I’m experiencing an intellectual orgasm of incredible proportions, my friends. Reader Lindsay (a wonderful, kind person) recommended the books of a French feminist philosopher called Elisabeth Badinter to me. I’m now reading her book Dead End Feminism, and what a joy it is! Finally, I have encountered a renowned feminist whose ideas are very similar to mine.
I have received so much criticism from the choice feminists and the “women are victims of everything” feminists, that I even started to doubt my own ideas. I have been wary of saying exactly what I want to say. Now, however, I have managed to rid myself of this silly fear. I can finally stop mincing words and being uber-polite and can begin to talk about my kind of feminism freely.
Prepare yourselves, people. I am going to be as radical and direct as I always wanted to be but was afraid to. This feels so liberating, I can’t tell you.
Thank you, Lindsay, for recommending this great philosopher to me!
A review of Badinter’s book is upcoming. It has one huge defect: it’s way too short. Now, I will be buying everything she ever wrote. And if I have to resuscitate my French to read her untranslated writings, then I’m ready to do that. I’d learn Chinese to read her, she is that good.
15 thoughts on “An Intellectual Orgasm: Elisabeth Badinter”
There is an article about her in one of the last issues of the New Yorker.
I hope they praised her. 🙂
In France, she is not just a writer but what you would call a “public intellectual” (as I read somewhere, France is the only country in the world where philosophers are treated as celebrities). The article dealt with her texts and with her public persona, and had a lot of people praising her and others calling her a wealthy woman (which she is, fabulously wealthy) out of touch. Her defense of DKS didn’t help her cause.
Fascinating. I need to learn more about her.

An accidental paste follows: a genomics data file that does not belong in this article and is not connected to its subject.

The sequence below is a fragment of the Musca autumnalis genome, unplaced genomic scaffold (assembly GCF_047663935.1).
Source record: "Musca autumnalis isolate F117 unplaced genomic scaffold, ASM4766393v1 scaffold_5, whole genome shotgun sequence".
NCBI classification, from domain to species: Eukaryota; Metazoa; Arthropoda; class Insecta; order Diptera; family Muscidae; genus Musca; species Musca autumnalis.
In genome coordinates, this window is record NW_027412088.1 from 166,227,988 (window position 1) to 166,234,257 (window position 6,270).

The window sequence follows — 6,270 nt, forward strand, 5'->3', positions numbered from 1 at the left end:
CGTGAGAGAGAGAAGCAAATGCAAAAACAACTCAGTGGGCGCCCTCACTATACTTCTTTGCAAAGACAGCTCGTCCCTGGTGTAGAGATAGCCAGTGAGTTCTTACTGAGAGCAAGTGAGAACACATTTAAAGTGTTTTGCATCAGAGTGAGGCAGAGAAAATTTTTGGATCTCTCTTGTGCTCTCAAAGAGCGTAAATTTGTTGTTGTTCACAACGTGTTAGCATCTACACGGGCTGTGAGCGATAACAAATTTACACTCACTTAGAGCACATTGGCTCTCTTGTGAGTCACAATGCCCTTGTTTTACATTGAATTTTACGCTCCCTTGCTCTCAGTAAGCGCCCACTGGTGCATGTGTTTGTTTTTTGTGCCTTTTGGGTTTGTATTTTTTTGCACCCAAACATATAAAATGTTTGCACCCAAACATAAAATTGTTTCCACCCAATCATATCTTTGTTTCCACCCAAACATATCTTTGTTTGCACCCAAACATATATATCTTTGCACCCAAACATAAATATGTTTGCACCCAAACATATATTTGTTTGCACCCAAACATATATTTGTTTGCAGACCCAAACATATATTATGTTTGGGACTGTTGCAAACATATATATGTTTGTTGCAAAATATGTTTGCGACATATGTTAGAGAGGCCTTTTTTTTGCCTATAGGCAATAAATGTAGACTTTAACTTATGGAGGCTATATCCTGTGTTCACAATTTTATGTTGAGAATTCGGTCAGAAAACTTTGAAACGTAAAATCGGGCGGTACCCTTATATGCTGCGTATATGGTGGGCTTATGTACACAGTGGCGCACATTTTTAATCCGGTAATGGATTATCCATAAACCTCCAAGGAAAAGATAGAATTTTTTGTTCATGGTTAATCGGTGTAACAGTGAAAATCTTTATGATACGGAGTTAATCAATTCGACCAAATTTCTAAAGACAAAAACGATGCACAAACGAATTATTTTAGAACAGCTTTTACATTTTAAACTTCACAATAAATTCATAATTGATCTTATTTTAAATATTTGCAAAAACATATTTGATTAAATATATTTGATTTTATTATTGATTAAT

I think I heard a student make a presentation of her, but can’t remember her way of thinking.
I presented voltairine de Cleyre.
Sorry about my earlier rant on zionists, but I hate them with a passion. They only see themselves and not the other. They occupy another people land (I’m talking about the West Bank and Gaza Strip, there should be two states, even if no state at all would be better).
Can’t say I like her background : http://en.wikipedia.org/wiki/%C3%89lisabeth_Badinter.
She looks like a rich, conservative, «feminist».
I think De Cleyre and Goldman are more my types.
Well, I’m from a poor background, so you can like me instead. 🙂 🙂 (Instead of Badinter, I mean. I don’t hope to take the place of Emma Goldman in your heart.) 🙂
Lol, well Goldman is dead so you may have a shot. 🙂
Not related to this, but have you read any of Negri? Reading Empire as of now. Not sure what to think about it right now.
I am kind of in a reading group (critical thinking) where everybody is a marxist but me. It is strange how I can put myself in those situations…..
Ah, that’s a difficult question. I’d start liking the book and then they would come out with something egregious like the revolutionary potential of rap (I’m a huge fan, but come on!) or comparing the LA riots with the liberation of South Africa, so I’d lose all enthusiasm.
Then, of course, we have the fact that they envisioned nothing like what actually took place almost immediately after the book’s publication. After that, they started qualifying and requalifying their opinion, and that was a huge quagmire.
My sympathies on the Marxist group. 🙂 But if you don’t enlighten them, who will? 🙂
“Lol, well Goldman is dead”
-Goldman, my friend, is immortal.
I lost my respect for Negri when I heard him say at a Conference ( in 2003) that the “piquetero” movement in Argentina had the revolutionary potential to become another 1870 Paris Commune. When I asked him which piqueteros was he talking about (at that time, the group had already split into many small subgroups), he said: “Oh, the one I met at the Foro de Porto Alegre”. I don’t think he had ever been in Argentina at that point.
Interestingly enough, I was fist introduced to feminism by a good French friend of mine, whose primary feminist inspiration was Badinter…
oy, she has been on my “do-read-list” for a while.
sadly, my french is no longer good enough to read her in original language/french, thus i have been reluctant to read her in either english or german translation. thx for your encouragement as well 🙂
and per “she-is-privilege-bla …-comments”
imho “go-figure” : also a woman has/needs to have the Woolfesque-room-of-ones-own AND financial means to come up with “philosophical/thinking-of-her-own”. duh .
I wanted to tell you that “intellectual orgasm” is actually my trademarked term, The definition is “a great idea that causes the body to have many of the same physiological reactions as a sexual orgasm”. Please use it accordingly.